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Virtual Value

Editor in Chief Bruce Hoard sits down with Soni Jiandani, VP of marketing, Storage Technology Group, at Cisco Systems Inc.

VR: What value does virtualization bring to the Unified Computing System (UCS)?
Jiandani: We're bringing immense value in virtualization to the UCS platform in a number of ways. The first one is with technology innovations like Virtual Network Link that bring the world of networking and virtualization a lot closer together by enabling the computer infrastructure in the UCS to have the ability to drive the same set of policies for physical workloads as virtualized workloads. The second key element is the ability and value that Cisco is bringing. That's the ability to manage your physical assets and your virtual machines [VMs] through a single pane of glass, as opposed to multiple different management platforms. We also enable -- through the innovations we've done with our virtualized adapter -- the ability for you to have the same set of policies that you can apply, including scale and security, across a shared infrastructure because we support virtual IO interfaces and up to 56 unique virtual IO interfaces per adapter. This allows users to have environments for our platform that are uniquely applied for highly virtualized environments, such as Virtual Desktop Infrastructure [VDI] and VM consolidation. These environments are far greater than those in traditional platforms. The last but not least part of the value proposition in virtualization that we have innovated -- and this isn't just for virtualized workloads, but also for database and other memory-intensive workloads -- is the memory innovation of Cisco and the UCS, which allows you to have up to four times the number of VMs that you can consolidate, or four times the number of pin desktops that you can consolidate, in contrast to what you get in traditional platforms today.

 

VR: I was going to ask you how you intend to avoid problems resulting from an excess of VM density, but it sounds as though you've done that.
Jiandani: Yes, we have. We haven't only solved the problem from a scale perspective with memory and high IO capacity in the platform, but we've also done the same from a management perspective.

VR: What strengths does VMware bring to the UCS?
Jiandani: It's really the tight, close collaboration that we have with VMware and some of the other virtualization companies. I think the tight collaboration that we have here with VMware can be found on a few fronts. One is, of course, in the areas of innovation like the Nexus 1000V Switch, which is the first product implementation of VN-Link. The second one is the work we're doing in the virtualized adapter with VMware in terms of accelerating and supporting functions that will allow you to accelerate the overall performance of your virtualized workloads on the UCS platform. And last but not least is leveraging the fact that we have architectures like the Vblock architecture, which will allow us to drive a more comprehensive and cohesive cloud architecture for our common customers through the relationship that we're building with VMware and several other virtualization-oriented companies, including Microsoft, KVM and others.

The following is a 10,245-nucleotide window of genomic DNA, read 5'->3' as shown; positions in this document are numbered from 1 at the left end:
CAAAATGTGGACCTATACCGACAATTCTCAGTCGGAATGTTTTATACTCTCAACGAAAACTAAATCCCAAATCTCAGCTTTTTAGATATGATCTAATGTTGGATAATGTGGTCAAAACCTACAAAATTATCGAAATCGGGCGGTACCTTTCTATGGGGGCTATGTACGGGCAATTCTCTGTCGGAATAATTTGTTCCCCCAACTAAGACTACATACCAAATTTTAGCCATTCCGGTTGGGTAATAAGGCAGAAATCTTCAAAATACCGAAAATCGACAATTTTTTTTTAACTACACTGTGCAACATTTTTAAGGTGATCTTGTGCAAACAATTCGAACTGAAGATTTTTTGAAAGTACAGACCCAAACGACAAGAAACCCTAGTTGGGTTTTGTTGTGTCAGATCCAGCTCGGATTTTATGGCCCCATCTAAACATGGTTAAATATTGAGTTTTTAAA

VR: How do you evaluate the value of Hyper-V as it relates to the UCS?
Jiandani: Microsoft is a very key partner for us in the area of virtualization. If you look at the Hyper-V implementations that we're deploying out in the marketplace on the UCS, the one key element that our customers truly value is the high-memory footprint, which is ideally suited for Hyper-V customers and enables us to do a lot more consolidation. The other key benefit and attributes of our platform -- which is unique vis-ˆ-vis other platforms in a Hyper-V environment -- is the ability to manage both physical and virtualized workloads through a common management plane, and the ability to dynamically provision resources to VMs the same way you can to your non-virtualized workloads.

VR: How is the future of virtualization being changed by the UCS?
Jiandani: I believe virtualization's future is best phrased [by what] one of the large hypervisor companies' CEOs said at the launch of the UCS: 'For platforms like us, hypervisor companies like us or virtualization companies like us, platforms such as the UCS are the oxygen that help large customers take virtualization mainstream.' What was being implied in that statement is virtualization is blurring the lines between computing, networking and storage, and the UCS is a platform that provides a pre-integration of virtualization, networking, computing and storage access. It's a pre-integrated platform as opposed to leaving the onus upon the user to become the integrator of these multiple technologies.

About the Author

Bruce Hoard is the new editor of Virtualization Review. Prior to taking this post, he was founding editor of Network World and spent 20 years as a freelance writer and editor in the IT industry.

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